Skywriting, scavenger hunts, and signs: How Atlantans encourage each other from a distance

Even while social distancing, Atlantans are finding creative ways to engage with their neighbors and communities

How Atlantans encourage each other from a distance
In Virginia-Highland, Olga Urraza has been setting up scavenger hunts for her neighbors.

Photograph courtesy of Olga Urraza

Virginia-Highland resident and preschool teacher Olga Urraza always felt everyone has an inner child, but making artwork for a yard scavenger hunt as her neighbors shelter in place due to the COVID-19 outbreak has reaffirmed it. After hearing about teddy bear scavenger hunts in other neighborhoods, she printed out 12 bears, laminated them, and hung them up around her yard, from windows to trees to the mailbox. The teddy bears were a hit with neighbors strolling past her house, and in subsequent weeks, she’s swapped them out with farm animals and butterflies. “Everybody plays, and everybody smiles, which is what I wanted,” says Urraza. “To give and spread happiness through these hard times.”

That sentiment has been shared by others throughout metro Atlanta. In Buckhead, Her Campus co-founder Windsor Western collaborated with local company Bravest Balloons to create a magnificent display on her front porch. “We’ve had countless neighbors stop by to take pictures and have met many members of our community as a result,” she says. On a smaller scale, Clarkston resident Kamilla Bridges placed “googly eyes” made from paper plates on bushes outside of her friend’s home.

How Atlantans encourage each other from a distance
Kamilla Bridges gave these bushes some personality.

Photograph courtesy of Kamilla Bridges

Even while social distancing, Atlantans are still finding a way to connect with their neighbors through various forms of art. Here are just a few of those projects.

LightItBlue Atlanta
SkyView Ferris wheel

Photograph by Erin Sintos

On Thursday, April 9, several landmarks around the city including Mercedes-Benz Stadium, the SkyView Ferris wheel, and the College Football Hall of Fame participated in the national #LightItBlue campaign. The campaign is meant to thank essential workers on the front lines while also bringing calm to city skylines.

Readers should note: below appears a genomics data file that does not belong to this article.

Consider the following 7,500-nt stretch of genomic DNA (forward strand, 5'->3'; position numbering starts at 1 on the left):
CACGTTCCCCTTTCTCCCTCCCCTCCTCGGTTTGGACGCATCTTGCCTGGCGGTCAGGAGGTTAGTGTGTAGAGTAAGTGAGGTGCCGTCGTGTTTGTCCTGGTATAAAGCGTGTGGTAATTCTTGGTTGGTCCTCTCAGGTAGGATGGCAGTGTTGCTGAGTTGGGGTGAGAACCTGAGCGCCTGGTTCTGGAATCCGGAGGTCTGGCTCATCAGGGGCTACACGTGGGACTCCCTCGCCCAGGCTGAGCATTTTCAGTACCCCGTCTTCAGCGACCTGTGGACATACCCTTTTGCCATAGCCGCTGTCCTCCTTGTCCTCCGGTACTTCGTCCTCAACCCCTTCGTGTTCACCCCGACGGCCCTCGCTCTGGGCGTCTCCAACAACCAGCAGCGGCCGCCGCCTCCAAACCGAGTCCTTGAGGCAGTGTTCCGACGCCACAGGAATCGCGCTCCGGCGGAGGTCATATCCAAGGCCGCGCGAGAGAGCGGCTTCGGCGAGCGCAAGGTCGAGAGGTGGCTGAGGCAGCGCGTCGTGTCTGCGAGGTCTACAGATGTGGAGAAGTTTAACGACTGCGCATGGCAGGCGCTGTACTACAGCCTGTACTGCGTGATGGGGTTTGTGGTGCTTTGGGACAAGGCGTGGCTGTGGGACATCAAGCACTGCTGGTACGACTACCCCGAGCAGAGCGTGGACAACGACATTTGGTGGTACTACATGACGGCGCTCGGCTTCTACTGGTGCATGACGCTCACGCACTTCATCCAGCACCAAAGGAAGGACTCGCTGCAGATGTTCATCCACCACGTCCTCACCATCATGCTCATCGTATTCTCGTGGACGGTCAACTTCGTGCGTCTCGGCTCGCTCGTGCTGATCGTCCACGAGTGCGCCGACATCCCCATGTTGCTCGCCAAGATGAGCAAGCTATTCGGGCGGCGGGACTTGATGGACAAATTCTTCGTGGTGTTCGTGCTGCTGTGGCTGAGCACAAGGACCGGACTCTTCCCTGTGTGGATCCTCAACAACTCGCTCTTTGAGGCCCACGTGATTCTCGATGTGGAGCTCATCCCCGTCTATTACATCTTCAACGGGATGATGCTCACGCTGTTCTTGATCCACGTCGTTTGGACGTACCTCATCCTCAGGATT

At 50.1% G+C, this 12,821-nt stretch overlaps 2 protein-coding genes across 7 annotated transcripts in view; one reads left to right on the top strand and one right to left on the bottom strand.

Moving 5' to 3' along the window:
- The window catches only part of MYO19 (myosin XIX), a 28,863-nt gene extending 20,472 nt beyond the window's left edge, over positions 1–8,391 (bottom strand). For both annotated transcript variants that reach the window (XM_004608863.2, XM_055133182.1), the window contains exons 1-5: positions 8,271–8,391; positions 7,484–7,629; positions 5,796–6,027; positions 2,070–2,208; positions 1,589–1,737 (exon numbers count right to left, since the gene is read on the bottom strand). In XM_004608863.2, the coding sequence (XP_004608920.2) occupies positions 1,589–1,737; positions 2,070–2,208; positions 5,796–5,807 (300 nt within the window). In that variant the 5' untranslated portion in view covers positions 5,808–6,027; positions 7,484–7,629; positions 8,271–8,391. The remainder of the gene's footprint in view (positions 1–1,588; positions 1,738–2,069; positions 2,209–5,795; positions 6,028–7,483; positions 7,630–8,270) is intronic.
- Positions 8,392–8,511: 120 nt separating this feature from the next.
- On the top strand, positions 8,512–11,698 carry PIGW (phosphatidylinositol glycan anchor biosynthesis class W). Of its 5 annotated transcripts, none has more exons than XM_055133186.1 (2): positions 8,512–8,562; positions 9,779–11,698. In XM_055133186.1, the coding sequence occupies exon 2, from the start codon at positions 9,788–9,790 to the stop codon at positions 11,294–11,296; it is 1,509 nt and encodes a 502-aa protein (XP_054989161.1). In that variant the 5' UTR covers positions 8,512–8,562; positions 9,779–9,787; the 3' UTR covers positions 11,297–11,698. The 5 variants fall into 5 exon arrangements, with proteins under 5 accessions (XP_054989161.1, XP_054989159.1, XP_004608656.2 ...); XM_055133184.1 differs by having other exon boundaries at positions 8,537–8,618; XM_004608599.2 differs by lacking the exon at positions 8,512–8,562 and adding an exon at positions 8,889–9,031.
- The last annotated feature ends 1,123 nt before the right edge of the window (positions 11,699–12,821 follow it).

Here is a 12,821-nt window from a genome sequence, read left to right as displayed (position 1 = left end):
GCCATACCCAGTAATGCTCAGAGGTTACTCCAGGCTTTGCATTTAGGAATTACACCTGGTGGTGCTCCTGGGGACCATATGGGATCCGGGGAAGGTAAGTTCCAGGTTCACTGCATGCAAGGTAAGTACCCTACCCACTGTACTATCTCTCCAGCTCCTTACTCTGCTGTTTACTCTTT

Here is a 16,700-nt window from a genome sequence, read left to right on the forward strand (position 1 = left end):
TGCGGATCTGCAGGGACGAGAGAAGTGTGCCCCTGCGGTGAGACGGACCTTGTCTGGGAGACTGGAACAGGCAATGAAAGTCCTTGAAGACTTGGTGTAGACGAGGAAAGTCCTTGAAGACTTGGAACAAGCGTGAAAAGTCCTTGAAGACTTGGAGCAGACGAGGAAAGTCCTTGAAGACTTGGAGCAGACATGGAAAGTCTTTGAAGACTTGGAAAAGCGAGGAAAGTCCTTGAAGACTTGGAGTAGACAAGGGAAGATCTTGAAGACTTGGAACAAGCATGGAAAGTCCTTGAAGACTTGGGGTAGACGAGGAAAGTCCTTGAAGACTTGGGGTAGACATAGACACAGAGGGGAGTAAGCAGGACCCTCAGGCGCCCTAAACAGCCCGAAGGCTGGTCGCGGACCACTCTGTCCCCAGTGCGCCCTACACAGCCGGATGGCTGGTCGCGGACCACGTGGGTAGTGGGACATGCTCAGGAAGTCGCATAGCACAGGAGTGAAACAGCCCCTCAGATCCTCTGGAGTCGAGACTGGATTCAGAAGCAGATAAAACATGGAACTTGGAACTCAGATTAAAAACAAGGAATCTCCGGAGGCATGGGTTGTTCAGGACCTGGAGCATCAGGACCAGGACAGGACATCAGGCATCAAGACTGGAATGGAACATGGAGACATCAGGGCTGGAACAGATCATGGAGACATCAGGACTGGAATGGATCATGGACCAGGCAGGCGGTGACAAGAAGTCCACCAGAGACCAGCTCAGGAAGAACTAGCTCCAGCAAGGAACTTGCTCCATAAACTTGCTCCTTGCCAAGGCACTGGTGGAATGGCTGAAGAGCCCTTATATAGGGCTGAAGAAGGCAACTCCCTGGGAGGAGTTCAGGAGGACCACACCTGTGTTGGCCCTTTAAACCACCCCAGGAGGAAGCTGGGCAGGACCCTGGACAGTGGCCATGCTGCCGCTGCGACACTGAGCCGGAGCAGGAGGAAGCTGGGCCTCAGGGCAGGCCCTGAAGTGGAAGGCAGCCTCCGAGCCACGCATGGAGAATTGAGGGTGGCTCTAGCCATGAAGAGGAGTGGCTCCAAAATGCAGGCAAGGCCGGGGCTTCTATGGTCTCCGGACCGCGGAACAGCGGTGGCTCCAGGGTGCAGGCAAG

How Atlantans encourage each other from a distance
A heart above Buckhead

Photograph courtesy of Falcon RV Squadron

Hearts Over Atlanta
Retired Delta pilot Randy Sage has been taking to the sky for over 45 years. His Peachtree City-based flying group, the Falcon RV Squadron, was inspired to do flybys over local hospitals as a way to say thank you to medical professionals. Groups of eight to 10 planes created large hearts in the sky above hospitals in Atlanta, Thomaston, and Peachtree City. “They’re all to say thank you to the medical personnel and essential workers because of all the extra work they’ve been doing over the last several months. Just our way of kind of paying back to the community,” Sage says. There will be more hearts coming soon, but for now you can watch a video of the magic here.

How Atlantans encourage each other from a distance
Artist Bianca Acosta displays her Sign of Solidarity. She is also selling a print of the illustration.

Photograph courtesy of Living Walls

Signs of Solidarity
Monica Campana, founder of Living Walls, hadn’t put pencil to paper in seven years until the coronavirus shut down the city in mid-March. Feeling anxious about what was happening in the city and the world, she sketched a banner that she eventually hung outside of her house that read, “We’re all in this together.” This inspired her to revive an on-going project that the organization began in 2017 called Signs of Solidarity.

How Atlantans encourage each other from a distance
Elizabeth Lang displays her Living Walls sign.

Photograph courtesy of Living Walls

They commissioned 16 artists to create their own banners, and with the help of a donor they were able to expand to 30 artists. While the banners are on display at people’s homes, Living Walls has encouraged them to be shared on social media. “They’re also giving people a break from everything that you’re seeing on Instagram and Facebook or Twitter regarding COVID-19.” Campana says. “We’re giving people an extra thing to look at that may give them a bit of hope.”